Acpo overhaul needed, says general's report for PCCs
An independent review has called for an overhaul of the Association of Chief Police Officers.
Acpo currently operates as a limited company, but a report by General Sir Nick Parker says this is "inconsistent with public accountability".
The report also describes Acpo's structure as "complex and unorthodox" and says it is unclear how many of its 300 working groups are "relevant".
Acpo brings together top officers in England, Wales and Northern Ireland.
Most of Acpo's funding comes from Police and Crime Commissioners (PCCs), who asked Sir Nick to examine whether Acpo provided "value for money" and if its structure and work were "appropriate in the context of a changing policing landscape".
Sir Nick's report is meant to advise PCCs, who will produce their own report outlining their plans on 21 January.
Acpo currently costs £4.2m a year - £1.2m for running the organisation and £3m for "national policing units" such as the National Police Co-ordination Centre.
Sir Nick's report says these costs are "necessary" but there is "scope for change to increase efficiency and effectiveness".
If PCCs follow Sir Nick's recommendations, the national policing units would no longer be funded through Acpo, but would instead be paid for through police forces or the new National Crime Agency.
The report also suggests the Chief Constables' Council - the Acpo body for top officers - should be invited to "identify alternative governance and funding arrangements that enable effective operation without passing through a limited company".
It notes that chief constables need a national forum - but says Acpo's current system includes some "anomalies".
"There is a sense that for pragmatic reasons there is an inner core of more experienced chiefs who have greater influence, and this causes some to sit back and let other views prevail," it says.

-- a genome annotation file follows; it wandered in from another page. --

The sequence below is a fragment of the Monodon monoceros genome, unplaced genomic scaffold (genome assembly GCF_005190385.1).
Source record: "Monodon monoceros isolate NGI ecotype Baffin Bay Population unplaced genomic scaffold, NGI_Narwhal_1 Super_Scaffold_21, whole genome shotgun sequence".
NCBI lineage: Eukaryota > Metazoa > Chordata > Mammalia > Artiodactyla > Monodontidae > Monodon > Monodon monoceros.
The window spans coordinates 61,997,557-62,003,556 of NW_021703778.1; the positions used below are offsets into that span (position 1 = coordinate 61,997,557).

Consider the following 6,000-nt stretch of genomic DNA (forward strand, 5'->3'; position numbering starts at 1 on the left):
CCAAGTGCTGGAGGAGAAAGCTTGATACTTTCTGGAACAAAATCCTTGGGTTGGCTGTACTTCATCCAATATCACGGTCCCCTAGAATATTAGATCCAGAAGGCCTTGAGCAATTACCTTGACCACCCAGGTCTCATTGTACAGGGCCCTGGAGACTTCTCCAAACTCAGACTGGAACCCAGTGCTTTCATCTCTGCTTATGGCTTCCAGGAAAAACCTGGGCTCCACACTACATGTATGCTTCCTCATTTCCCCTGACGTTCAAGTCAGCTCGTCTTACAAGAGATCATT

Acpo currently includes officers with the rank of assistant chief constable and above, but if PCCs follow Sir Nick's recommendations it will be for chief constables only.
The report also suggests changes to the system of National Business Areas - the term for "broad areas of policing", such as drugs, where one senior officer is appointed as Acpo's national "lead".
It says the current system has "many advantages and great care must be taken not to undermine it", but there should be a review process to "ensure transparency and cost effectiveness".
On a separate point, the report adds: "It has proved difficult to establish exactly how many working groups there are (in excess of 300), which remain relevant and what the procedures are for removing those that are no longer required."
The Association of PCCs welcomed the recommendations of what it called a "thorough, perceptive and fair report" which reflected the "need for change in the new policing landscape".
It said it would consult with all PCCs, chief constables, the home secretary and various others about "managing the implementation of these changes".
Acpo's vice president, Chief Constable Sara Thornton, also welcomed the report.
"All chief officers will want to consider [the] report carefully and we will work with PCCs to take forward the recommendations," she said.